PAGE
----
Dear Patient and Friend,
Welcome to the Health & Wellness monthly Newsletter of Drs. Bassan & Bloom – your experts for your health and well being. Thanks for stopping by. If you’d like to unsubscribe from our emails, please click the unsubscribe button at the end of this email, and we’ll remove you from our email list immediately.
Spring is on the way! One of the joys of spring is the feeling of new beginnings. If your New Year's resolutions have faded, think of this as a chance for a fresh start on your goals for good health.
Make a list of the changes you would like to make. Then next to each, write down the steps you could take to achieve each one. Be realistic. Enlist friends or other family members to join you in working toward health goals if you would find that helpful. Keep an ongoing food, beverage, sleep, and exercise record. This allows you to see more accurately what you are doing and keeps you accountable.
Spring cleaning may also be one of your normal springtime rituals. Why not think about "spring cleaning" your kitchen. Do your own food "makeover." Take a good look at what lives there — check cupboards, refrigerator and freezer.
Do any of these foods work against your goals for health? If so, give them away or just do not replace them when they run out. Foods in this category tend to be higher in fat, sugar, sodium, and may not fit into a healthy food group.
Are there healthier foods that could take the place of some of the less healthy ones? At the grocery store, explore some new healthy options. Choose items for both meals and snacks. Think — high fiber, lower sodium, lower fat, more plant-based foods, smaller and leaner portions of animal proteins, lots vegetables and some fruits.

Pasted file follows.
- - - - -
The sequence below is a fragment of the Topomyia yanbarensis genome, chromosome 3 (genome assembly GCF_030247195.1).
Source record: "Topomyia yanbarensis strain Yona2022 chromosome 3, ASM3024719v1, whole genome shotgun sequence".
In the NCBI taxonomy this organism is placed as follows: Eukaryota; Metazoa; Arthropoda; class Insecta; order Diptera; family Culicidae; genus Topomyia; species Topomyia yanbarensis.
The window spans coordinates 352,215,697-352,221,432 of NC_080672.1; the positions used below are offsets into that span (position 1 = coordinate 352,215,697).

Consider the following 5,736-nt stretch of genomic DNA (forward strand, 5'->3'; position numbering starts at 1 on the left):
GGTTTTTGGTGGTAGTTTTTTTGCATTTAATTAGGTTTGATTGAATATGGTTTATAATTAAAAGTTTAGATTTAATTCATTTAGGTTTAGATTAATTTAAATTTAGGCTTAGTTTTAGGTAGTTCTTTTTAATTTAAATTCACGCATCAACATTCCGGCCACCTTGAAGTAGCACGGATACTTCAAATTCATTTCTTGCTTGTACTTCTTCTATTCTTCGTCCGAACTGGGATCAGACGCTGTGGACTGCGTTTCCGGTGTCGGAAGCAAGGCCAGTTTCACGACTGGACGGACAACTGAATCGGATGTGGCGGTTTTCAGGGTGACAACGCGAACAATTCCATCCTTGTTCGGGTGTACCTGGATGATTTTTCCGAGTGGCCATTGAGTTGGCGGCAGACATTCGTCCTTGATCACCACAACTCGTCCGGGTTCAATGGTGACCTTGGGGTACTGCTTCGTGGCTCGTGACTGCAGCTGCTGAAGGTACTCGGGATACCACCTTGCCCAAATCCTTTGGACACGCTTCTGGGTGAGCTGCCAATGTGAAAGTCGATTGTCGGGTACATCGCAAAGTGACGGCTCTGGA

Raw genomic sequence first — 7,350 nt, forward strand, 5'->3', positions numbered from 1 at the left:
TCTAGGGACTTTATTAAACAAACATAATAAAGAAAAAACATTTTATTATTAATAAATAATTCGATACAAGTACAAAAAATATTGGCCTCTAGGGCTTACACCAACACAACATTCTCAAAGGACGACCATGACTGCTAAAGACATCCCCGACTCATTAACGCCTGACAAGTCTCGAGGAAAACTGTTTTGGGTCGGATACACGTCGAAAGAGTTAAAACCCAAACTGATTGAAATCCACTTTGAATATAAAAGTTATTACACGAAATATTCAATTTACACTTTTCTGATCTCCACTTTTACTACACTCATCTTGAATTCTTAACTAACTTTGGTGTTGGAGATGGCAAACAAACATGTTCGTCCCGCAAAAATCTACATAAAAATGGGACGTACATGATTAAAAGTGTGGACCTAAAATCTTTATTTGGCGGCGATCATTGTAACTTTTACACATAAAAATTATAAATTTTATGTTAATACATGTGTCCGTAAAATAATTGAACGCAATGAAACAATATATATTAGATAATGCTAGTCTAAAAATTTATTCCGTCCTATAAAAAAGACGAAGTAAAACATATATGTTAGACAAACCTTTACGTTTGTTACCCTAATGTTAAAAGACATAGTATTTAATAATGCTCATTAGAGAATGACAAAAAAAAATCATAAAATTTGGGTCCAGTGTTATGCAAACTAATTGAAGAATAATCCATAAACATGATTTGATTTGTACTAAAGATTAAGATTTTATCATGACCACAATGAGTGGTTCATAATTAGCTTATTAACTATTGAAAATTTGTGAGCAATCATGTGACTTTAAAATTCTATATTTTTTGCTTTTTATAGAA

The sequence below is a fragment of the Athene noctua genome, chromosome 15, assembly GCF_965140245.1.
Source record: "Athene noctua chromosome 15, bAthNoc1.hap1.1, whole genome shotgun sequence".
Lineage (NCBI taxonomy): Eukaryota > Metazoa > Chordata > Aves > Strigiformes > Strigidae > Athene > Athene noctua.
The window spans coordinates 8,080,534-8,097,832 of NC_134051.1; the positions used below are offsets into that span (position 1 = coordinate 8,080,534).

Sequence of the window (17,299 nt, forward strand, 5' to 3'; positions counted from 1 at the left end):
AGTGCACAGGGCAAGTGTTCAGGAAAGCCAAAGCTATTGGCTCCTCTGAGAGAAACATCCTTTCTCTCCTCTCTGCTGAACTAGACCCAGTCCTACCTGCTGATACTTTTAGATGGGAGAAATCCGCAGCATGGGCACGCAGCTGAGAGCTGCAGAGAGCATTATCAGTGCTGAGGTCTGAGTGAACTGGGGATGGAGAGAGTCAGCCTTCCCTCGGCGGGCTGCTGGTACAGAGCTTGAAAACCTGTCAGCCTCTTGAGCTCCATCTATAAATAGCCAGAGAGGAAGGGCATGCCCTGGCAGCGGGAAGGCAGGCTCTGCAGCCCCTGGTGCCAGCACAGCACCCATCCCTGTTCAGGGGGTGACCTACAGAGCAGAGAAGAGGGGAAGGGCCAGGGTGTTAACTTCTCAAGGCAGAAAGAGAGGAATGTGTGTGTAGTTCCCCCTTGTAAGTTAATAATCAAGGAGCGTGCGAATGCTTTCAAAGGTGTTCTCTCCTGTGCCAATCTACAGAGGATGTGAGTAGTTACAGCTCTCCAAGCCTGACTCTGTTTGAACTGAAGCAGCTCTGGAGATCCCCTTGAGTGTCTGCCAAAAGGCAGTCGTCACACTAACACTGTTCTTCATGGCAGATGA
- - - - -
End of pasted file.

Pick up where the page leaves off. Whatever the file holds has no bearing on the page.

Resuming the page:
Are there some new healthy recipes you could prepare? Check online, in cookbooks or healthy cooking magazines to get ideas. Switch gears into spring and summer foods, which tend to be lighter and often have fewer calories.
With the return of spring, there is also an increase in the availability of seasonal, local produce. Strawberries are a definite sign that spring is here. Think of all the healthy recipes you can make with the many nutritious and delicious garden treats. Check out your local markets in the weeks ahead and enjoy ‘Springing Into Health!”
The Dangers of Obesity
It seems everywhere we turn we’re hearing about obesity. The statistics. The dangers. The effect it has on all areas of one’s life. We know weight gain is bad, but surrounded by supersized value meals and communities not designed for walking, is there any hope of winning the battle of the bulge?
The answer is a resounding yes. And the first step lies in knowing thy enemy.
Obesity: What Is It?
Over the last 25 years, obesity rates have been climbing steadily. According to a recent National Health and Nutrition Examination Survey, 33 percent of men and 35 percent of women are obese. Even among children and adolescents, 16 percent were found to be obese.
In layman’s terms, obesity is carrying enough body fat to put an individual at risk for a variety of ailments including diabetes, hypertension, cardiovascular disease, stroke, pulmonary disease, reproductive disorders, osteoarthritis, and cancer, among others. “In short, obesity can affect functioning of all major body organ systems,” says Jennifer Nasser, RD, PhD, assistant professor in the department of biology at Drexel University in Philadelphia.
Obesity is typically determined by figuring out an individual’s body mass index (BMI) using a formula that includes his or her height and weight. For an adult, a number of 25 or larger falls in the overweight category, while a value of 30 or more is considered obese.
This formula is not appropriate for children and teens, however. “BMIs for children and teens are age and gender-specific because the amount of body fat changes with age and growth and differs between boys and girls,” says Rose Clifford, RD, clinical dietitian in the department of pharmacy services at the Washington Hospital Center in Washington, D.C. The Centers for Disease Control and Prevention offer an accurate BMI calculator for those under age 20 with their Child and Teen BMI Calculator.